3 Parts of the Body That No Longer Have a Use

Over time, the human body has adapted to natural and social innovations, evolving to the point we are at today. Throughout this time, certain bones and organs that originally were intended to help humans live became obsolete; we no longer need them to survive. Yet they remain a part of our anatomy. The appendix, wisdom teeth, and tailbone are all examples of this evolution.


The original use of this organ is still debated because as of now it does not benefit us in any significant way. Some scientists speculate that perhaps the appendix helped early humans digest the plant part of their diet. According to Science Alert, this is because some animals do use their appendix as a digestive organ; however, the appendix does not digest anything for a human being. As humans continue to evolve, other scientists also wonder if the appendix will (or is already) find ways to contribute to the body as a means of storage.

Wisdom Teeth

Before the wonderful array of available food humans have today existed, the diet of the very first people consisted of uncooked meat and tough plants. This required some serious jaw and teeth power to break down the food and release nutrients. According to Stellar Family Orthodontics, human ancestors had larger jaws to accommodate wisdom teeth. Furthermore, wisdom teeth were necessary as the most powerful teeth to chew through those dense, fibrous matter. As cooking methods developed and agriculture became a central means of food gathering, these teeth lost their necessity. Food became softer, and other molars and the frontal teeth were able to do the job. However, wisdom teeth have not disappeared from the human structure—at least not entirely. While some people nowadays are born without wisdom teeth or with wisdom teeth that will never drop through the gums, many choose to simply remove the wisdom teeth to prevent potentially painful side effects of impacted teeth and infection.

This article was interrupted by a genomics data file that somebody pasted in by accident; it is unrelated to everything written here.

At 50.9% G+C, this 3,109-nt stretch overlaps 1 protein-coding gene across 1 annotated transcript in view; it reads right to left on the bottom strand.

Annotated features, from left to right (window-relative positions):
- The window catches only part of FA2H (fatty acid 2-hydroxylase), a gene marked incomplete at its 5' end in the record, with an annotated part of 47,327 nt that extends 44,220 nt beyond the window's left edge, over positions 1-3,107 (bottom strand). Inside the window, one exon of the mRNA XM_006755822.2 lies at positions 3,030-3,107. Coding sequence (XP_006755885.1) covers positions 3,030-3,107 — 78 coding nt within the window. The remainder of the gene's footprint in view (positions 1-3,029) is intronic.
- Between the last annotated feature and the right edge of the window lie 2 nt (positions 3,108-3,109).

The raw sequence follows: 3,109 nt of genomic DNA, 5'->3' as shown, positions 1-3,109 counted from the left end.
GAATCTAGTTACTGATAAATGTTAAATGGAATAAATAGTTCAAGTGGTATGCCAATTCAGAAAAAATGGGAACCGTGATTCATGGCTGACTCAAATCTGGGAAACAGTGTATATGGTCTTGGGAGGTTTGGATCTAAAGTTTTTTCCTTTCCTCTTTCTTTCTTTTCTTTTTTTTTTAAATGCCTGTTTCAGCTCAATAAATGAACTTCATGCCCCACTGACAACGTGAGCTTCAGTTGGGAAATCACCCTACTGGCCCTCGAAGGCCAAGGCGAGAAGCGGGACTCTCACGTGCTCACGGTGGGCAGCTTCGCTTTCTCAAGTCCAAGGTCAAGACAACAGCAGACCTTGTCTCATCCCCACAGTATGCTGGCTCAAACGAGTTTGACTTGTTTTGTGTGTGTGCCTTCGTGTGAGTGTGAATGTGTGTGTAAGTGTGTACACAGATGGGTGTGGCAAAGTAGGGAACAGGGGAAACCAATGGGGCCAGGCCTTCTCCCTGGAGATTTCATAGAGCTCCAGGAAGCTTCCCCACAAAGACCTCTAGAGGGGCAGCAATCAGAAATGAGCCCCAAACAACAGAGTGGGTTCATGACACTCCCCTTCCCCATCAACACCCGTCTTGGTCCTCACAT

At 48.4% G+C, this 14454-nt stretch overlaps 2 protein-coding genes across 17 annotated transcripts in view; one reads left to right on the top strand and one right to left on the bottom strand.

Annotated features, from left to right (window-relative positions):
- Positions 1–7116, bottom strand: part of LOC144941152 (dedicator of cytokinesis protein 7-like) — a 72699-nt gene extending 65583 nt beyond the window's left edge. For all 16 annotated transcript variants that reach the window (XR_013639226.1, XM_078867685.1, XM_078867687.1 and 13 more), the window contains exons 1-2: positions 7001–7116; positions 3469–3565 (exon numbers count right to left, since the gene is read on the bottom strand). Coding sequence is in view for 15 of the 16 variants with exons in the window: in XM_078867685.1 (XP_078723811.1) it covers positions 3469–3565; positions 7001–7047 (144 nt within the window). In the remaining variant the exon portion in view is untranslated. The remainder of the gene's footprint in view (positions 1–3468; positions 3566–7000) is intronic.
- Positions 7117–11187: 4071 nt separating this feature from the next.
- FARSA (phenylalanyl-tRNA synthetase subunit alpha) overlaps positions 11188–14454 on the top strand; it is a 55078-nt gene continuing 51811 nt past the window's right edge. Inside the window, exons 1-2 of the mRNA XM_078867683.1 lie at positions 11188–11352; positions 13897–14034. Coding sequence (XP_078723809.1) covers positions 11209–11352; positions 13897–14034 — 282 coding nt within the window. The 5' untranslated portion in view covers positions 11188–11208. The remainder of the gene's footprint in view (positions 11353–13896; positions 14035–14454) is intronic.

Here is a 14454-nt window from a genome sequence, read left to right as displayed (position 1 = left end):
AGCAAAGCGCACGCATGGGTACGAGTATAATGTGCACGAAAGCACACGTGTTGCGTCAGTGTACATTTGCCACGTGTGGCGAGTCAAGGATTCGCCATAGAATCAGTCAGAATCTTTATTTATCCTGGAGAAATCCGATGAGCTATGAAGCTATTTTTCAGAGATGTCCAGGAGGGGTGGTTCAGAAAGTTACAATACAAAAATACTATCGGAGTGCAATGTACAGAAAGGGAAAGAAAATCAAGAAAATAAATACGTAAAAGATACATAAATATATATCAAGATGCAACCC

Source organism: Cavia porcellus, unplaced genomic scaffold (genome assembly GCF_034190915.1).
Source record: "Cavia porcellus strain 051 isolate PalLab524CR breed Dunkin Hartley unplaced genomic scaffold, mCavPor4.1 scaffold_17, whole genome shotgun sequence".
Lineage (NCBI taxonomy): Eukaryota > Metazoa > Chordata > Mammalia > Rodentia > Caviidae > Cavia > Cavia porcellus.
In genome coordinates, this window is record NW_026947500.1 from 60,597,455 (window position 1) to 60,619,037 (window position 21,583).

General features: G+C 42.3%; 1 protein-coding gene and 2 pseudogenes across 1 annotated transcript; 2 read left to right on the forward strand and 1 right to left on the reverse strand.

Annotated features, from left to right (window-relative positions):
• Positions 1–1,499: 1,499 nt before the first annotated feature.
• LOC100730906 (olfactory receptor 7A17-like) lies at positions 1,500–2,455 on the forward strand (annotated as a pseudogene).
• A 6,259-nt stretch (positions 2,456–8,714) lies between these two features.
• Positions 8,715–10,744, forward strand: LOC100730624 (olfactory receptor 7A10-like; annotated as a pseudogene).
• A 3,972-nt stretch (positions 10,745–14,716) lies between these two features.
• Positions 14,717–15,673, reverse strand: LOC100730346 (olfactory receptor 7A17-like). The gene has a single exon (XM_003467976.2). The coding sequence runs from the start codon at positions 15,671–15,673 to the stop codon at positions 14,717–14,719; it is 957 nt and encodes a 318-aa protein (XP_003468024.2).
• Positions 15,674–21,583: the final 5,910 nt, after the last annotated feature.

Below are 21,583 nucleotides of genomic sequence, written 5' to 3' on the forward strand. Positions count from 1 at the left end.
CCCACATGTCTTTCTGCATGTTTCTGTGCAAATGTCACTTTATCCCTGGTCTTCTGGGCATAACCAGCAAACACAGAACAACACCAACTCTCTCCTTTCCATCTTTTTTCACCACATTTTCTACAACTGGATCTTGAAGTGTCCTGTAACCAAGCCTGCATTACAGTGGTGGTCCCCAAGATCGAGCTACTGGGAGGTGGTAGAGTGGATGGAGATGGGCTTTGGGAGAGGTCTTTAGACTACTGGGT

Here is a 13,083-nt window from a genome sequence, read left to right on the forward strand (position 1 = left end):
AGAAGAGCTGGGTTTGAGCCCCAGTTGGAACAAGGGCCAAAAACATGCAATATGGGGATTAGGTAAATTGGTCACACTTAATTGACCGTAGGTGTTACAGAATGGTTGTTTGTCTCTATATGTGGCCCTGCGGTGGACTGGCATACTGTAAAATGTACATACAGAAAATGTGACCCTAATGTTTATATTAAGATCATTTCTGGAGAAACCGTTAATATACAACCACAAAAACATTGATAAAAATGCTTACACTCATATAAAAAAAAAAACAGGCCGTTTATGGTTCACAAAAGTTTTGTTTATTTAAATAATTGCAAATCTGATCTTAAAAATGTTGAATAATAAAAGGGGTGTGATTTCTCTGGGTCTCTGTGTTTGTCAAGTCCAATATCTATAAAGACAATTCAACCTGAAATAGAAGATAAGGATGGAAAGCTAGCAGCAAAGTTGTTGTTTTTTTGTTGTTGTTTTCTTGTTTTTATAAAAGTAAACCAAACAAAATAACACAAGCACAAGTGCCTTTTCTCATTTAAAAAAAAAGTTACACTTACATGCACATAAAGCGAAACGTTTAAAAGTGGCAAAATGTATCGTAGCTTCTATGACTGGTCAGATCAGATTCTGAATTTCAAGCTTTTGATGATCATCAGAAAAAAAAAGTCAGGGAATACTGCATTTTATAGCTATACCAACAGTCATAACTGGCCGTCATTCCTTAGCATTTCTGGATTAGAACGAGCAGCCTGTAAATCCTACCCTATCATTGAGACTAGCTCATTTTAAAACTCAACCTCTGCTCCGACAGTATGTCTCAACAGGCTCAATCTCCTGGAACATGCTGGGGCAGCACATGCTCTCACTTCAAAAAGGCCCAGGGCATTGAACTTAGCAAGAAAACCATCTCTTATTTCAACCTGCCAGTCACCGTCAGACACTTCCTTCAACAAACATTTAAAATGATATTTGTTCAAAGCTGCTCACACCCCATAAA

Tail Bone

The “coccyx” is a fun word, but a useless bone! According to MeMD, as babies develop within the womb, the spine extends into a kind of “tail” that humans used to have to help them balance. As humankind learned to walk normally, upright, the tail became unnecessary and the bone began to shrink and disappear. Some babies are born with a sort of “tail” but it is essentially always removed.

These bones are proof of the evolution humans have gone through in response to outside adaptations to diet and movement. While they still exist, we can do without them—so if you need to have one of them removed, don’t worry! You’ll do just fine.

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